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How can I tell which one?

post #1 of 7
Thread Starter 
One of my four cats is peeing outside the litterbox. The problem is, I don't know which one it is. It's been about two weeks now, and I keep hoping to catch the culprit in the act, but no such luck. In the mean time, they've all now been bared from half the house to keep them off the beds and the good furniture, which also means I'm seperated from them most of the time. They're getting sick of it, I'm getting sick of it, and nothing is getting resolved. Any ideas on how I can figure out who it is? I'd like to get whoever it is to the vet.

I've replaced the old litter boxes, added two more litter boxes, in different rooms, and started scooping each box 3 times a day, none of which helped.
post #2 of 7
I work at a Veterinary Clinic. When people with multiple cats are noticing either diarrhea either inside (or outside) the litterbox or urine accidents outside the litterbox we tell them to take turns isolating each cat in a room for 24 with a clean litterbox. We also have "plastic" litter that we send home with people when they suspect a urinary tract infection. It's a special litter that you put in the litterbox that doesn't absorb the urine (which makes it possible to collect it & put it in a clean jar until we can test it). I know it sounds like a huge hassle, but really it's the only way to tell. I myself have 4 cats and I can totally sympathize with you.
post #3 of 7
Thread Starter 
Thanks!

You are right, it does sound like a huge hassle. :P But it also sounds like it might work, so, I'll give it a try. Just hope we all survive it, as they don't like being locked up.
post #4 of 7
You're welcome!
I've only worked at the clinic for a little over a year, but I have learned so many things that I never knew before working there (even though I have 4 cats & 3 dogs of my own at home). You should have seen the puzzled look on my face the first time one of the technicians told me that to tell a client that they should bring in a urine sample from their cat. I remember thinking how in the world are they going to get their cat to pee in a little cup (like we have to when we're at the Dr.'s office and have to give a urine sample)? I honestly did not have a clue how it was done until then!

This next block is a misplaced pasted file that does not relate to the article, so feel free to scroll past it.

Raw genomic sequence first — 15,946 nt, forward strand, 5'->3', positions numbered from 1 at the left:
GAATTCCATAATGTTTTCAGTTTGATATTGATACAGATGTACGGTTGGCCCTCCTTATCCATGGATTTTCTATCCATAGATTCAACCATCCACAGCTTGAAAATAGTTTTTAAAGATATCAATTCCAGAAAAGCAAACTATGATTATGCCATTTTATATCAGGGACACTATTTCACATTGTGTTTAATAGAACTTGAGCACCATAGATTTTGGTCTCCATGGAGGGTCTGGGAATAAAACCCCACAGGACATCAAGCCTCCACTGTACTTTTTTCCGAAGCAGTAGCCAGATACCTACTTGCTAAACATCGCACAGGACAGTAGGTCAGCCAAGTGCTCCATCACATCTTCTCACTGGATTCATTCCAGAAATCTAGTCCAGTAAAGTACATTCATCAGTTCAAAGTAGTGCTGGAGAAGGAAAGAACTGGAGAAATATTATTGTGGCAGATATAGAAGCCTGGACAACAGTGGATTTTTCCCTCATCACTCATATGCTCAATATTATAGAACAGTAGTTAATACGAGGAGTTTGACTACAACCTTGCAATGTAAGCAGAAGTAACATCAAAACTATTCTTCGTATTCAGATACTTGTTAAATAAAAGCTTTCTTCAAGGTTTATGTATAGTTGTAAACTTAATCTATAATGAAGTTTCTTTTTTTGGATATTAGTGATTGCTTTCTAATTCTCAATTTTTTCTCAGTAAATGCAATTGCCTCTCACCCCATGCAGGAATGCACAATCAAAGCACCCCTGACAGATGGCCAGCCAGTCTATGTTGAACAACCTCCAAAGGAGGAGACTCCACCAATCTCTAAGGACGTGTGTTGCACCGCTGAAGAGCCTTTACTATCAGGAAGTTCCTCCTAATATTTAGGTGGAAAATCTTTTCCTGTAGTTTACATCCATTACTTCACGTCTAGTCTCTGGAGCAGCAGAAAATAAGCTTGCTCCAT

post #5 of 7
Quote:
Originally Posted by luvmy4cats
Your welcome!
I've only worked at the clinic for a little over a year, but I have learned so many things that I never knew (even though I have 4 cats & 3 dogs of my own at home). You should have seen the puzzled look on my face the first time one of the technicians told me that to tell a client that they should bring in a urine sample from their cat. I remember thinking how in the world are they going to get the cat to pee in a little cup (like when we're at the Dr.'s office and have to give a urine sample)! I honestly did not have a clue how it was done until then!
Well, my vets didn't know about a thing like that, apparently. The vet wanted to get urine from a needle and I said not to do it, because I didn't want a needle to be used on a cat. But then we went home and cat peed in a sink so I was able to collect urine from a sink and bring it in for the test-of course they didn't find nothing in there that they could treat the cat for, but that's another story. But they never told me about a plastic litter I could have used to collect the urine, I was just lucky I caught him peeing into the sink. But if cat is peeing on some hard surface, it can be collected with a syringe and stored in a refrigerator until you can bring it to the vet for testing.
post #6 of 7
I'm just a receptionist at the Veterinary Clinic where I work, so I don't know a whole lot about the actual medical procedures they perform (other than the basics). I do know that sometimes (not often) where I work they do have to get a urine sample with a needle. It's because in some cases the sample needs to be "sterile". I don't know the reason why though. To check a sample for a urinary tract infection it wouldn't need to be sterile though. I have no idea why your vet would have suggested that, unless you told him you didn't want to try and collect a sample at home. Where I work if people do not want to collect the sample at home we give them the option of bringing their cat in for the day and we collect the sample for them (we charge for this though).
post #7 of 7
Quote:
Originally Posted by luvmy4cats
I'm just a receptionist at the Veterinary Clinic where I work, so I don't know a whole lot about the actual medical procedures they perform (other than the basics). I do know that sometimes (not often) where I work they do have to get a urine sample with a needle. It's because in some cases the sample needs to be "sterile". I don't know the reason why though. To check a sample for a urinary tract infection it wouldn't need to be sterile though. I have no idea why your vet would have suggested that, unless you told him you didn't want to try and collect a sample at home. Where I work if people do not want to collect the sample at home we give them the option of bringing their cat in for the day and we collect the sample for them (we charge for this though).
No, I never told my vet I didn't want to collect the sample at home. In fact, I collected a sample at home (my cat peed in the sink) and brought it to them because I didn't let them to use a needle on my cat to collect urine.
But they never said there was a special litter I could use. Thankfully, my cat pees in the sink now so I can collect all the urine.
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